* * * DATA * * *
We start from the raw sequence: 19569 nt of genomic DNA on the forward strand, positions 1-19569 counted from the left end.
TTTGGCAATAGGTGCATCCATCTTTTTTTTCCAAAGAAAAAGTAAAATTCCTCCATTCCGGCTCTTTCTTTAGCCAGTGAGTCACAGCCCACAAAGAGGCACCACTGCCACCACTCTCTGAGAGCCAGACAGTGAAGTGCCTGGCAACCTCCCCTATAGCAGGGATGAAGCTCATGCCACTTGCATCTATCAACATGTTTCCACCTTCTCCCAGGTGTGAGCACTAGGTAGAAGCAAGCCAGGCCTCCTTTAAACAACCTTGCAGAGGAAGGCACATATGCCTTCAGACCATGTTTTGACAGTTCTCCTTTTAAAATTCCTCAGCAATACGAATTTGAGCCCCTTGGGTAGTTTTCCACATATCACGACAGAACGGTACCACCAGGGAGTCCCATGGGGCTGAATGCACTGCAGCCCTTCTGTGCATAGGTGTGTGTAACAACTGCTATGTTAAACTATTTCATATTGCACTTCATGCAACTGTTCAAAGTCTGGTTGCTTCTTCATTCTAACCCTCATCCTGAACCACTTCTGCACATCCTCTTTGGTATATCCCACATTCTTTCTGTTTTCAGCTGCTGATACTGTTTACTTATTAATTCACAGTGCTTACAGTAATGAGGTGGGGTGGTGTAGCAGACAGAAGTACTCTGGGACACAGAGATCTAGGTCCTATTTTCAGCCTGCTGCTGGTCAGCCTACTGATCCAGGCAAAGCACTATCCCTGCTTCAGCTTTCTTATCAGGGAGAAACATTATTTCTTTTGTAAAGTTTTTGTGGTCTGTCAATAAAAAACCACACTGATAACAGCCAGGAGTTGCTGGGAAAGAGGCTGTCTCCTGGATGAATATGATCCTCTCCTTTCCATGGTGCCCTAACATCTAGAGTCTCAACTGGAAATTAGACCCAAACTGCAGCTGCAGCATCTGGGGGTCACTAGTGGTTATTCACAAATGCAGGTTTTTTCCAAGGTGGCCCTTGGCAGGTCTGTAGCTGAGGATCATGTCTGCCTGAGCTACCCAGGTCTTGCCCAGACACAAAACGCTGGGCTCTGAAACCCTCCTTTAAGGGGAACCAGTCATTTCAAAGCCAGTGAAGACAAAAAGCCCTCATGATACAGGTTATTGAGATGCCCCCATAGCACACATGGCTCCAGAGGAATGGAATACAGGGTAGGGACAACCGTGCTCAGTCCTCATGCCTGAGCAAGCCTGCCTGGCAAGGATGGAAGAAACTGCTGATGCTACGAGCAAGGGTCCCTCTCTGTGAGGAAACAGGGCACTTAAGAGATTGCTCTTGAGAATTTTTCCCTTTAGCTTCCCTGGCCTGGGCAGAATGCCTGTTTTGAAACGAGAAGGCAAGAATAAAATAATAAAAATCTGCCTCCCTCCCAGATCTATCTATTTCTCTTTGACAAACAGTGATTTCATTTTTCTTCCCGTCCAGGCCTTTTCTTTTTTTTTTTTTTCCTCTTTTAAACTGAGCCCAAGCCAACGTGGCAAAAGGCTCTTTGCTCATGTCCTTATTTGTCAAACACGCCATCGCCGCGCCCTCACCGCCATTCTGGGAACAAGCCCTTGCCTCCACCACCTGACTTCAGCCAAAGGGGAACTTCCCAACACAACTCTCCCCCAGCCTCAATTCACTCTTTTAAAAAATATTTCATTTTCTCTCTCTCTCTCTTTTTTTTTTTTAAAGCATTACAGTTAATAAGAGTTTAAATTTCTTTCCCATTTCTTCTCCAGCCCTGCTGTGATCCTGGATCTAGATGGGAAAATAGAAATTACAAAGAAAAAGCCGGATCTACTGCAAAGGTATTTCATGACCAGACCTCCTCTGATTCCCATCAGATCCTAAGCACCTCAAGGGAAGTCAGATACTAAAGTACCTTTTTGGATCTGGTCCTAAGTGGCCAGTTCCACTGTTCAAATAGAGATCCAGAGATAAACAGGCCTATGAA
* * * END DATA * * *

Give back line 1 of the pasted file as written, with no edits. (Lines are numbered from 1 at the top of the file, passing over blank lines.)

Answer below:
We start from the raw sequence: 19569 nt of genomic DNA on the forward strand, positions 1-19569 counted from the left end.